Where is the sports supplement market at currently? Well, globally, in 2020, it grossed $17 billion, and in over just another 8 years is projected to double in size to $33 billion. So it’s growing rapidly.
How many people use sports supplements? Well, a surprising number of the general population, well, half people use sports supplements, and even more athletes and even more elite athletes tend to use sports supplements. So lots of people are using them.
Where are they getting their information from? Well, a lot are getting their information…a lot of athletes are getting their information from coaches and trainers, 50%, and a family, some 31%, a few get it from physicians. That’s our hope today, to upgrade your knowledge further so that we can maybe move the needle in a positive way in this direction to better equip physicians to talk about this.
Let’s go into an athlete’s needs and how they may be different versus other patients of yours. Firstly, covering sedentary macronutrient recommendations, looking at the U.S., Canada, WHO. And finding that, you know, all the carbohydrate recommendations line up somewhere around the 50% mark, let’s say protein somewhere around 20%, and let’s say fat somewhere around 30%. What we’ll be talking about next is how your athletes may need more carbohydrates and protein than this.
So let’s chat about carbohydrate intake. And the big thing, big concept to focus on here is glycogen. Glycogen i.e. stored carbohydrates in our muscles. This is the primary fuel source for moderate and especially intense exercise.
Throughout the presentation today, I think it’s important to discuss numbers to get into exactly what kinds of numbers we’re talking about because this can help to inform your treatment. So for example, we can store about 300 to 700 grams of carbohydrates, i.e. glycogen in our muscles depending on size, but also depending on the size of the athlete. But also depending on carb loading as well, essentially, carbohydrate intake and how much the athlete is or is not consuming.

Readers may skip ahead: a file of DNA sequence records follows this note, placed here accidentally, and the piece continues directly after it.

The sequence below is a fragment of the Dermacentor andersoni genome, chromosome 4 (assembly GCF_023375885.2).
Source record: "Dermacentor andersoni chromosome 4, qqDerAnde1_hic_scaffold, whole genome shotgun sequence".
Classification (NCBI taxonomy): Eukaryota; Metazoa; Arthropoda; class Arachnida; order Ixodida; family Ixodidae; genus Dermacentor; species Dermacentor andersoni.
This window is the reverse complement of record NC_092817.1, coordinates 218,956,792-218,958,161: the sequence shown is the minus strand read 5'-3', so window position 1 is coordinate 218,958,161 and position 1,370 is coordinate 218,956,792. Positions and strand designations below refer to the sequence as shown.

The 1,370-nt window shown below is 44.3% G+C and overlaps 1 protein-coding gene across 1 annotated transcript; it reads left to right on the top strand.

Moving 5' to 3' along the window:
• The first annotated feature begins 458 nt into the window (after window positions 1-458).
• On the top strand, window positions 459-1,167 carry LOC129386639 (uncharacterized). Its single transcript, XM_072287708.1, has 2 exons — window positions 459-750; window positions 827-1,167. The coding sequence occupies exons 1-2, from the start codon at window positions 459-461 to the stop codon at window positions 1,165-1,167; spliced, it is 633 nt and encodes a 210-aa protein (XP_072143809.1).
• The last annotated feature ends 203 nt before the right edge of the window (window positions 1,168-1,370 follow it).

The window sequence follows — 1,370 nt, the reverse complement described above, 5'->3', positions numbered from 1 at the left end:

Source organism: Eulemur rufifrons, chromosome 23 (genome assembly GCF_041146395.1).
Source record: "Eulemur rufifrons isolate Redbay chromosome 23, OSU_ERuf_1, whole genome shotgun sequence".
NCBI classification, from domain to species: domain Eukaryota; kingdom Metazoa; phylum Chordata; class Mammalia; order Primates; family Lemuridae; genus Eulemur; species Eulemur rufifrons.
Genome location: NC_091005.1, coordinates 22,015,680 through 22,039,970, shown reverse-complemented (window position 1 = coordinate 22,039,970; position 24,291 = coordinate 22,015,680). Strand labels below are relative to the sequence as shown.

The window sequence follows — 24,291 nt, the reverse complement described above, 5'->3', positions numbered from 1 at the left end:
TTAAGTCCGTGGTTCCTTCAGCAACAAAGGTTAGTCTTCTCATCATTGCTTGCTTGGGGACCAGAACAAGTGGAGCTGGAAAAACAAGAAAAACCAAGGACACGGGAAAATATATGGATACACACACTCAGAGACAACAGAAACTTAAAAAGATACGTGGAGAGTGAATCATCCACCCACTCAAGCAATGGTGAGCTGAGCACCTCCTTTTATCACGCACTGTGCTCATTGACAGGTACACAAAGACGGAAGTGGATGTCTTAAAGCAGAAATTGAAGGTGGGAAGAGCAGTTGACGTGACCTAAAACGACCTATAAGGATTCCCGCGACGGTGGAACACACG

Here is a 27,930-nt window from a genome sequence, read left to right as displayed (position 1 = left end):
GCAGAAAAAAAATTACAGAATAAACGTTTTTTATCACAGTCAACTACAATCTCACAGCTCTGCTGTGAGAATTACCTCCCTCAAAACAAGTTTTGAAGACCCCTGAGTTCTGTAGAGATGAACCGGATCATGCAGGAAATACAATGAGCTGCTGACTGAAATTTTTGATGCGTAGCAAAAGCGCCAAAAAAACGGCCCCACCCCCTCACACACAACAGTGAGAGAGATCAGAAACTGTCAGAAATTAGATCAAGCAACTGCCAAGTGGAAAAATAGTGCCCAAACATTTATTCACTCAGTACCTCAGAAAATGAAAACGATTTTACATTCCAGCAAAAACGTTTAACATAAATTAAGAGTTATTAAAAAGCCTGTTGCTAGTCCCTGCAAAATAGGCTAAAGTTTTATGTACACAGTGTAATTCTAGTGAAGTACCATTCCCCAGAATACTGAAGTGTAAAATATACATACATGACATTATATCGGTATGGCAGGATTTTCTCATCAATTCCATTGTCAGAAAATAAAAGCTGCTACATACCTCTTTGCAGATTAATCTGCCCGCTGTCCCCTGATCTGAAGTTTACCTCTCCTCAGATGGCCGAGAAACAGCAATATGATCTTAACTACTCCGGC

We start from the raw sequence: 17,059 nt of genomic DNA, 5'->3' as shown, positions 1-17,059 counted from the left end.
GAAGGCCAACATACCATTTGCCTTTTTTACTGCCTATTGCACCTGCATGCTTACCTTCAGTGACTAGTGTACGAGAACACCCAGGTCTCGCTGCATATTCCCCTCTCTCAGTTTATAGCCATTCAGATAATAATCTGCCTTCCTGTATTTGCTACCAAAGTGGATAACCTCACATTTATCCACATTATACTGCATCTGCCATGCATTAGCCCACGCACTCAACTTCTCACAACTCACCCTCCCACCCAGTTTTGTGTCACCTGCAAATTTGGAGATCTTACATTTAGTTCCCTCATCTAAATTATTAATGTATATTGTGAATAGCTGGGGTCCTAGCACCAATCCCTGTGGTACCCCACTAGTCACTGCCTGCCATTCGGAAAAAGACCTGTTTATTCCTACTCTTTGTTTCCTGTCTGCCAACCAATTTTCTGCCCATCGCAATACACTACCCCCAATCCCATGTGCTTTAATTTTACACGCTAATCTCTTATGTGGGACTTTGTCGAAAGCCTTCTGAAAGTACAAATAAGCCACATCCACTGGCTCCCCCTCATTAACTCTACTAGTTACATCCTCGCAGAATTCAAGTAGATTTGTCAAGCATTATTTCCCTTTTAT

And so, basically this is the fuel source for, as I said, moderate to intense exercise. So an athlete’s carbohydrate intake needs to be in line with the volume of high intensity and moderate-intensity exercise that they’re going through. So, if they are blasting through, you know, most or all their glycogen in a day, then I think discussing the 300 gram to 700-gram number is important to help inform you in terms of the kind of volume of carbohydrates that they need to eat per day.
In order to talk about more specifically, in terms of volume of hours per day of exercise, and carbohydrate targets, in particular. What we’re seeing here is that less than an hour per day versus over three hours per day. We may need something like three times the amount of carbohydrates in terms of gram per kilogram body weight per day, as carbohydrate intake may need to be much higher.
Carbohydrate timing can be important as well. Essentially, what I want you to glean from this is four hours prior and then immediately after can be important for athletes in order to help to replete, replenish this glycogen. We’ll be talking shortly about supplementation during exercise. But the main point here is that carbohydrate timing can be important before and right after exercise.
Protein, so our recommended daily allowance, RDA for protein for the average person being 0.8 grams per kilogram. What we’re seeing here in athletes for optimum performance is somewhere between two to three times that amount. So let’s say around 1.6, let’s say even as much as 2.4 for athletes interested in fat loss. So coming in pretty close to this number of 2.2 grams per kilogram, which would be basically a gram per pound of bodyweight protein.
Let’s talk about timing. Every three hours probably maximizes muscle protein synthesis for people. But also something like every three hours, just is helpful for getting in the dose of protein that we need to get in for athletes. So let’s take an athlete slightly larger than 90 kilograms, about 200 pounds. Let’s say they’re trying to hit a target of 2 grams per kilogram body weight, nice and easy math working out to 180 grams. What this works out to for five meals and snacks would be 36 grams. So this is a manageable size of protein to get in in a meal kind of thing.
Whereas, you know, if an athlete was doing intermittent fasting, where they’re only having one meal per day and trying to get 180 grams in that one meal, that would be tricky. So basically, you know, eating more often, in general, will help an athlete to just hit this dose of protein per day. In addition to maybe increase in muscle protein synthesis as well, if you’re having that slightly more often.